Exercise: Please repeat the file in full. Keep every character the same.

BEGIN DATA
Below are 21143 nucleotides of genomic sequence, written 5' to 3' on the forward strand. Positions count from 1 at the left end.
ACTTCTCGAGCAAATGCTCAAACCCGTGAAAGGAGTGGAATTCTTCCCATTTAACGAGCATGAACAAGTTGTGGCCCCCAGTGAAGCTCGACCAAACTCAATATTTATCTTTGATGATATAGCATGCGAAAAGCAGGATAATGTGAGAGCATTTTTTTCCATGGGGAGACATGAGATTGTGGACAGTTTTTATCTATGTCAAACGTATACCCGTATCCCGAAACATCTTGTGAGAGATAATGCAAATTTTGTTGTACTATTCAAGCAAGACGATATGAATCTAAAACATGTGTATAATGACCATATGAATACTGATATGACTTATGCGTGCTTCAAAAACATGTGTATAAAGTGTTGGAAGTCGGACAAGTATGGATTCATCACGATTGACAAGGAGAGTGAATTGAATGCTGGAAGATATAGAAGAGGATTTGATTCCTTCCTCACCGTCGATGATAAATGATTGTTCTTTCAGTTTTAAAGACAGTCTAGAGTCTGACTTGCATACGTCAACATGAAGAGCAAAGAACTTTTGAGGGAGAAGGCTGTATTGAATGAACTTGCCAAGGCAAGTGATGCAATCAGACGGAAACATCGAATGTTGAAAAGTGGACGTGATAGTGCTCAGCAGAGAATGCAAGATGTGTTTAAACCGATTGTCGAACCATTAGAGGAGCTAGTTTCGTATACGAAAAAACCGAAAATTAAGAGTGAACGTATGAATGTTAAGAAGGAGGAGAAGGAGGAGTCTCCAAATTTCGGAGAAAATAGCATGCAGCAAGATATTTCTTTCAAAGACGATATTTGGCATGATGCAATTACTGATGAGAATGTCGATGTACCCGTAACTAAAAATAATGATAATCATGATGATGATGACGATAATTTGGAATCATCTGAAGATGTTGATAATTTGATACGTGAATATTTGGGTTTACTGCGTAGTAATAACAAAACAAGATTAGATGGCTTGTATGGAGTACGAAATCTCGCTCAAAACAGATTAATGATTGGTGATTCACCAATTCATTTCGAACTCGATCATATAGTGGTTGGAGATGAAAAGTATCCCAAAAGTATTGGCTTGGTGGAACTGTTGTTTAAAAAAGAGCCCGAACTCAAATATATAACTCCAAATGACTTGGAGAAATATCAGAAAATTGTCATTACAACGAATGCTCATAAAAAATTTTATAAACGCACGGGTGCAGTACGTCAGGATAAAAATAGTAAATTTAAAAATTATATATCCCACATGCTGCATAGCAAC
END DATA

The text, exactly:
Below are 21143 nucleotides of genomic sequence, written 5' to 3' on the forward strand. Positions count from 1 at the left end.
ACTTCTCGAGCAAATGCTCAAACCCGTGAAAGGAGTGGAATTCTTCCCATTTAACGAGCATGAACAAGTTGTGGCCCCCAGTGAAGCTCGACCAAACTCAATATTTATCTTTGATGATATAGCATGCGAAAAGCAGGATAATGTGAGAGCATTTTTTTCCATGGGGAGACATGAGATTGTGGACAGTTTTTATCTATGTCAAACGTATACCCGTATCCCGAAACATCTTGTGAGAGATAATGCAAATTTTGTTGTACTATTCAAGCAAGACGATATGAATCTAAAACATGTGTATAATGACCATATGAATACTGATATGACTTATGCGTGCTTCAAAAACATGTGTATAAAGTGTTGGAAGTCGGACAAGTATGGATTCATCACGATTGACAAGGAGAGTGAATTGAATGCTGGAAGATATAGAAGAGGATTTGATTCCTTCCTCACCGTCGATGATAAATGATTGTTCTTTCAGTTTTAAAGACAGTCTAGAGTCTGACTTGCATACGTCAACATGAAGAGCAAAGAACTTTTGAGGGAGAAGGCTGTATTGAATGAACTTGCCAAGGCAAGTGATGCAATCAGACGGAAACATCGAATGTTGAAAAGTGGACGTGATAGTGCTCAGCAGAGAATGCAAGATGTGTTTAAACCGATTGTCGAACCATTAGAGGAGCTAGTTTCGTATACGAAAAAACCGAAAATTAAGAGTGAACGTATGAATGTTAAGAAGGAGGAGAAGGAGGAGTCTCCAAATTTCGGAGAAAATAGCATGCAGCAAGATATTTCTTTCAAAGACGATATTTGGCATGATGCAATTACTGATGAGAATGTCGATGTACCCGTAACTAAAAATAATGATAATCATGATGATGATGACGATAATTTGGAATCATCTGAAGATGTTGATAATTTGATACGTGAATATTTGGGTTTACTGCGTAGTAATAACAAAACAAGATTAGATGGCTTGTATGGAGTACGAAATCTCGCTCAAAACAGATTAATGATTGGTGATTCACCAATTCATTTCGAACTCGATCATATAGTGGTTGGAGATGAAAAGTATCCCAAAAGTATTGGCTTGGTGGAACTGTTGTTTAAAAAAGAGCCCGAACTCAAATATATAACTCCAAATGACTTGGAGAAATATCAGAAAATTGTCATTACAACGAATGCTCATAAAAAATTTTATAAACGCACGGGTGCAGTACGTCAGGATAAAAATAGTAAATTTAAAAATTATATATCCCACATGCTGCATAGCAAC